The Mass was said at the Catholic chuch in Lewisham, at 11 o’clock, and the body afterwards interred in Ladywell Cemetery in a triangular plot of ground just beyond the two chapels, which had recently been reserved for Catholics. The coffin-plate was inscribed: Ernest Christopher Dowson, Died 23 February 1900, aged 32 years. Beside his uncle, Mr Hoole, & a few relatives, Moore who collaborated with him, Sherard at whose house at Lewisham he died, & his wife, Jephson, Teixeira de Mattos, Mrs Plarr, Bennett, Swanton, Pawle & another actor friend & myself were present.



Dowson as sketched by Charles Edward Conder in the late 1890's.

Most definitely not present at the funeral was the woman Dowson had loved for over a decade, Ellen Adelaide Foltinowicz. Dowson first mentions Adelaide in a letter to his friend Alan Moore dated 7 November 1889; “I am dining to-night with Samuel at a Polish Pot au Feu in Sherwood St, Glasshouse St. Soho. I discovered it. It is cheap; the cuisine is fair; I am the whole clientele, and there is a little Polish demoiselle therein…..whom it is a pleasure to sit & look at.” The Polish demoiselle was 11 years at the time of this first meeting. Over the next two years after a day at the dry dock Dowson adopted a routine of starting his evenings in the Cock Tavern on Shaftesbury Avenue with a glass or two of absinthe where he would jot verses on scraps of paper or meet friends.  At seven he would go to ‘Poland’ to dine where he would linger on after eating until the rest of the clientele, mainly Polish and French workmen, had gone. Once the restaurant was quiet Adelaide would join him at his table and they would chat or play cards until her mother called her to bed at 10 o’clock. Adelaide’s parents do not seem to have been alarmed by Dowson’s interest in their daughter. His feelings for the intelligent and vivacious girl gradually deepened but he was aware that his behaviour might be misinterpreted. In August 1891 the newspapers were filled with the grim details of the abduction of the 16 year old Lucy Pearson. Dowson’s reaction to the story was repugnance and horror “this beastly thing has left a sort of slimy trail over my holy places” he wrote to Alan Moore. Mistrust of Dowson’s motives is probably even stronger today than it was in the 1890’s.  Bernard Richards, in his entry for Dowson in the Dictionary of National Biography states that he “regarded his unsatisfied love” for Adelaide “as something like Keats's for Fanny Brawne. Through the letters and poetry there runs a strong current of paedophilia, which has an erotic strain; but it is tempered by a humane and romantic appreciation of the freshness and generosity of children not yet tainted by the manners of society.”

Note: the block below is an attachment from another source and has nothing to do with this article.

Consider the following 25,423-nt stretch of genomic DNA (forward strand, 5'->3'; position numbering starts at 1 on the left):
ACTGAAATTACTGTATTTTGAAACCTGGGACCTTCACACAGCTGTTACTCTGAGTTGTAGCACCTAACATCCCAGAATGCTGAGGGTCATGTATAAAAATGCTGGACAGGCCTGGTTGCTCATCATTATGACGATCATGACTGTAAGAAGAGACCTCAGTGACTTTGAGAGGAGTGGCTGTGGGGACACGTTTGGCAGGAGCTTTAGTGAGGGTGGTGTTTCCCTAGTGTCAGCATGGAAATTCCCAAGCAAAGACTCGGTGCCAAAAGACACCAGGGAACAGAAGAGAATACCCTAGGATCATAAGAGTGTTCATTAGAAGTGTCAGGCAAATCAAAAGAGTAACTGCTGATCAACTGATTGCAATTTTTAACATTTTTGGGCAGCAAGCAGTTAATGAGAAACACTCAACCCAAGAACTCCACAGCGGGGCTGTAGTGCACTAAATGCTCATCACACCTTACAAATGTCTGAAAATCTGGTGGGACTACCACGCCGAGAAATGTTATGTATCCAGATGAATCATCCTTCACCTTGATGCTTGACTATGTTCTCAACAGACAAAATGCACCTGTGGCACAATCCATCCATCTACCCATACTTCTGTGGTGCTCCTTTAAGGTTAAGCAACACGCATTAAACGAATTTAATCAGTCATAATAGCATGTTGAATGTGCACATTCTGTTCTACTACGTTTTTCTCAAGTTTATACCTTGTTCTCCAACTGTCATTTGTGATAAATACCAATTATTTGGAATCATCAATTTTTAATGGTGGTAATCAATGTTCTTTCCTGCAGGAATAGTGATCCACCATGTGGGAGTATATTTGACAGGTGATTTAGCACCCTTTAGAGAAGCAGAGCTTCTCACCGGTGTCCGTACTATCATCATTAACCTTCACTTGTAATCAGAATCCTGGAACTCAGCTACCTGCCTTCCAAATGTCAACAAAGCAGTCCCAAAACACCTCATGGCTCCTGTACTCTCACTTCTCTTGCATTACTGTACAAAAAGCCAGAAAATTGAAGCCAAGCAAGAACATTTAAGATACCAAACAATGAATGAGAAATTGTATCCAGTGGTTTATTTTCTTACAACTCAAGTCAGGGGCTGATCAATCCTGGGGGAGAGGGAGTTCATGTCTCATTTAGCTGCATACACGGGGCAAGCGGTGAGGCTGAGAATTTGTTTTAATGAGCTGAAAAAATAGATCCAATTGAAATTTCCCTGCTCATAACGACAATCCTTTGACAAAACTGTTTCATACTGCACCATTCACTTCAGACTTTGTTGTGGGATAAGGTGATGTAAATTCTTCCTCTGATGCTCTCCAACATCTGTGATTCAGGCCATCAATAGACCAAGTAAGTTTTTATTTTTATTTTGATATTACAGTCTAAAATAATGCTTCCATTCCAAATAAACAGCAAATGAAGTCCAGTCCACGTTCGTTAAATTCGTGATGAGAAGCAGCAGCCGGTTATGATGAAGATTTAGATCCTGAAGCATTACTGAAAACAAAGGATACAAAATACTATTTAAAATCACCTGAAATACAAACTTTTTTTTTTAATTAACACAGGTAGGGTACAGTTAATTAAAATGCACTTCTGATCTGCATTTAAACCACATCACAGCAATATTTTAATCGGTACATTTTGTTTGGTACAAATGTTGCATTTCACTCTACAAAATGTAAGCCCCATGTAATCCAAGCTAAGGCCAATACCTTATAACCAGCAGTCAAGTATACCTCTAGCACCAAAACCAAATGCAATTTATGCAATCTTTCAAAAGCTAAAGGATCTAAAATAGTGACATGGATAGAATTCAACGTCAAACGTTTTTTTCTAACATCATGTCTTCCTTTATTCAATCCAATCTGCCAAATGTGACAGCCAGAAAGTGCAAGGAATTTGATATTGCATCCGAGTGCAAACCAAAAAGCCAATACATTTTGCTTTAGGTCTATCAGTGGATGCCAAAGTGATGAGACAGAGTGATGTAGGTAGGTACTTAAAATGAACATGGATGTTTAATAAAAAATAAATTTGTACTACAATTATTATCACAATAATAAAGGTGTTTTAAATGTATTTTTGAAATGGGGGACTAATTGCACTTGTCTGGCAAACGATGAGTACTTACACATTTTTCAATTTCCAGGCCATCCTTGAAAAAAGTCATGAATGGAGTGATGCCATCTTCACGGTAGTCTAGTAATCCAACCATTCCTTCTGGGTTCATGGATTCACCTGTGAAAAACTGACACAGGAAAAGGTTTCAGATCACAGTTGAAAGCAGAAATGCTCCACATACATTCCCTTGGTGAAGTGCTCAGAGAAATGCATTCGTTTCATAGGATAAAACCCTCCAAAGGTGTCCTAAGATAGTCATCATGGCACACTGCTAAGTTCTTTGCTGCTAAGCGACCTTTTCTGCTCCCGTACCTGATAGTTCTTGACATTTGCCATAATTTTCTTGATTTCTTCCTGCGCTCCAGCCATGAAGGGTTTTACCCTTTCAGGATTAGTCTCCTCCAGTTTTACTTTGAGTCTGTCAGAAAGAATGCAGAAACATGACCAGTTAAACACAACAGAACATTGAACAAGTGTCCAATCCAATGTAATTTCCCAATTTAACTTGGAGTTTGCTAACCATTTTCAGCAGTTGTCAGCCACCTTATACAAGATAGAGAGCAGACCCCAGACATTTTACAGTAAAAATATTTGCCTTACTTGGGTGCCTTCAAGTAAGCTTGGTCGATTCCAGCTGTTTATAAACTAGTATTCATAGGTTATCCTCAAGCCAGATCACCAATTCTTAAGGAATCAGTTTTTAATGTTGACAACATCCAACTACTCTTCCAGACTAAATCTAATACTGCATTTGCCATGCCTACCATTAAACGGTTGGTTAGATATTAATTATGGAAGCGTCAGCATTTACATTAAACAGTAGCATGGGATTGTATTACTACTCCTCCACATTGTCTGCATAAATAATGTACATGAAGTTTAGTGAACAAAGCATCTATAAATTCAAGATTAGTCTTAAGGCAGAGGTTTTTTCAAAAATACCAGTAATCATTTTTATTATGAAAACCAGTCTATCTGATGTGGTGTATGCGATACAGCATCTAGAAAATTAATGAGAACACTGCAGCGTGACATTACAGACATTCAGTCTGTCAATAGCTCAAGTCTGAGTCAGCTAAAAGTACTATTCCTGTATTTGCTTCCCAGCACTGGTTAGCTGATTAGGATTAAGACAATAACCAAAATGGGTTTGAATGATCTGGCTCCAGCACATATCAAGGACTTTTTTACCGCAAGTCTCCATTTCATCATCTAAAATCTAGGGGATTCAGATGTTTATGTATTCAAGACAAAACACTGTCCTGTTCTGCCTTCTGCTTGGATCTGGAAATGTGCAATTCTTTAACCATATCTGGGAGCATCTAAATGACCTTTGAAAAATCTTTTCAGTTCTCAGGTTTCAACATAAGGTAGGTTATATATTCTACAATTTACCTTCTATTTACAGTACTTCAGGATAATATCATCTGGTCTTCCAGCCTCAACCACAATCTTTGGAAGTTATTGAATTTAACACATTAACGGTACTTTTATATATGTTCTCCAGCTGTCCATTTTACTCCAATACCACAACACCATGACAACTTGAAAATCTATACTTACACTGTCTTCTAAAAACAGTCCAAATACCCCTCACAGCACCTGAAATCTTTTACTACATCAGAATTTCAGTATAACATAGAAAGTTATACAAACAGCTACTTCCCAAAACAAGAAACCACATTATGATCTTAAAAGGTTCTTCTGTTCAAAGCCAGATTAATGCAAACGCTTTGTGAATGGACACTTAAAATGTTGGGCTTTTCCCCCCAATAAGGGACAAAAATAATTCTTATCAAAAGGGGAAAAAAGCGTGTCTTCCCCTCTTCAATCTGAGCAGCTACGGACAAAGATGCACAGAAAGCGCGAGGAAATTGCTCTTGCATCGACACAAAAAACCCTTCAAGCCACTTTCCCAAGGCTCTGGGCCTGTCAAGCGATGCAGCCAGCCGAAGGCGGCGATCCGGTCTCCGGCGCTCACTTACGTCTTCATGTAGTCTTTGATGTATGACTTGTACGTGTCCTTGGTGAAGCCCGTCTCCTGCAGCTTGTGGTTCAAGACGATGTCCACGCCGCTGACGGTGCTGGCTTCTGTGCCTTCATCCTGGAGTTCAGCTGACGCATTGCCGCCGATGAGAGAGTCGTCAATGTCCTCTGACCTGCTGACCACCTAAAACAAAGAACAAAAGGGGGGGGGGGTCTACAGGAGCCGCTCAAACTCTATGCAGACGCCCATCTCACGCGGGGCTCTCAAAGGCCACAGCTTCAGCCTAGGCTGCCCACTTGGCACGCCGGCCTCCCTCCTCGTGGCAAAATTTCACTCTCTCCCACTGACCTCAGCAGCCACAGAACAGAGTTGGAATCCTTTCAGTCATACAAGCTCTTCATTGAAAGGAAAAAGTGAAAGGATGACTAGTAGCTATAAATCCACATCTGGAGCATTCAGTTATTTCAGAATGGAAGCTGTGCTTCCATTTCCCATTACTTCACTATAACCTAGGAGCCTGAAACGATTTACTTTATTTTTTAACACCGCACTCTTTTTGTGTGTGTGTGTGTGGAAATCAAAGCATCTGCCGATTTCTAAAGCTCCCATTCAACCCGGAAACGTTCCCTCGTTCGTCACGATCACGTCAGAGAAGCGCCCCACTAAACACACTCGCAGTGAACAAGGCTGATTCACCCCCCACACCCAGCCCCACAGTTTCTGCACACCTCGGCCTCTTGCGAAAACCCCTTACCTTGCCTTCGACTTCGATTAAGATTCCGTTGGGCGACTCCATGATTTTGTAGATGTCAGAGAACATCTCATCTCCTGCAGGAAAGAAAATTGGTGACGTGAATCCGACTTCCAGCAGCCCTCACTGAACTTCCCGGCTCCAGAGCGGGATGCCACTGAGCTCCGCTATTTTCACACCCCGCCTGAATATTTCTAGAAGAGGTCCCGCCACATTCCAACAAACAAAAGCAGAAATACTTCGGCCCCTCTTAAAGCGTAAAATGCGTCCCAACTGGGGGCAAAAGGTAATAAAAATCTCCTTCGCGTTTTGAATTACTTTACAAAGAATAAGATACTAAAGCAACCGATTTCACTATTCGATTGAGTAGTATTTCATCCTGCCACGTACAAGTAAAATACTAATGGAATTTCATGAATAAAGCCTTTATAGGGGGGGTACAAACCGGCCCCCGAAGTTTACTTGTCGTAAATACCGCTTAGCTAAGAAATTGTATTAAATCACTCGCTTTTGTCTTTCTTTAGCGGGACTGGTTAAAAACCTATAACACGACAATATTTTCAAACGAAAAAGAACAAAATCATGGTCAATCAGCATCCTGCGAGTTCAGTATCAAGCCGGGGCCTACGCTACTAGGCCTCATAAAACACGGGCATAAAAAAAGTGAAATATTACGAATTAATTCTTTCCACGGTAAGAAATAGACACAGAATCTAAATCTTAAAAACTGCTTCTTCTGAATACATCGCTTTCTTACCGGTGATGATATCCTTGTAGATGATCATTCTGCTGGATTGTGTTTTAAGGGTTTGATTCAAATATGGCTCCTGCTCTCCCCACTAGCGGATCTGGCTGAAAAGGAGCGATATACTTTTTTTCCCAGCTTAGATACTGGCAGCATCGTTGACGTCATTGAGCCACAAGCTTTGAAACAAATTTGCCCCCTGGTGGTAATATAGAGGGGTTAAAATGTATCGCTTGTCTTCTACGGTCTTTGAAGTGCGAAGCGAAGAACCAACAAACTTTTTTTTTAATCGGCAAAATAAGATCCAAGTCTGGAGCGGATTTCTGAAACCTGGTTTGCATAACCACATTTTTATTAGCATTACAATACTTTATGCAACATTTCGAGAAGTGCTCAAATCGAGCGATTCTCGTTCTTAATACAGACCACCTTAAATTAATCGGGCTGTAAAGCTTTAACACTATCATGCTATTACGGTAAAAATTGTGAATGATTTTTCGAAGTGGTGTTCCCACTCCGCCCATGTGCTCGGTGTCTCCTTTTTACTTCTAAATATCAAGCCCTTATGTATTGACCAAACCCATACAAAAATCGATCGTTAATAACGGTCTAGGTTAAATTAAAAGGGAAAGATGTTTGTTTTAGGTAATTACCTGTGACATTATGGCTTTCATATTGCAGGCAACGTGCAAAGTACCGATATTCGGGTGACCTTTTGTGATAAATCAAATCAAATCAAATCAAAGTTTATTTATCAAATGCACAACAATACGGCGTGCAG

Dowson certainly developed strong romantic feelings for Adelaide which continued as she grew and lasted until his death. Some of his most famous poetry was directly inspired by his unrequited love.  In 1893 Adelaide’s father became ill; worried that he would lose her forever with the death of the father and the inevitable changes to the Foltinowicz household that would follow Dowson blurted out a proposal to the 15 year old. She said she was too young and could not even think about it whilst her father lay dying. The matter was never raised between them again. Dowson continued in his devotion even when she became engaged to another man, Augustus Noelte, a tailor who had once worked in her father’s restaurant. At the beginning of 1897 took a room above the restaurant in Sherwood Street to be close to Adelaide. She married Noelte on September 30 that year at the Bavarian Chapel in Westminster. Dowson could not bear to be there but he ensured that the ever dependable Alan Moore attended on his behalf and gave the happy couple his present. The Noelte’s moved to 30 Comeragh Road near Hammersmith and had two children, Bertha and Amelia born in 1899 and 1900 respectively. Adelaide’s mother, who was living with them, died in 1900 and the couple moved back to Sherwood Street soon after. She seems to have lost contact with Dowson by the time of his death in Catford.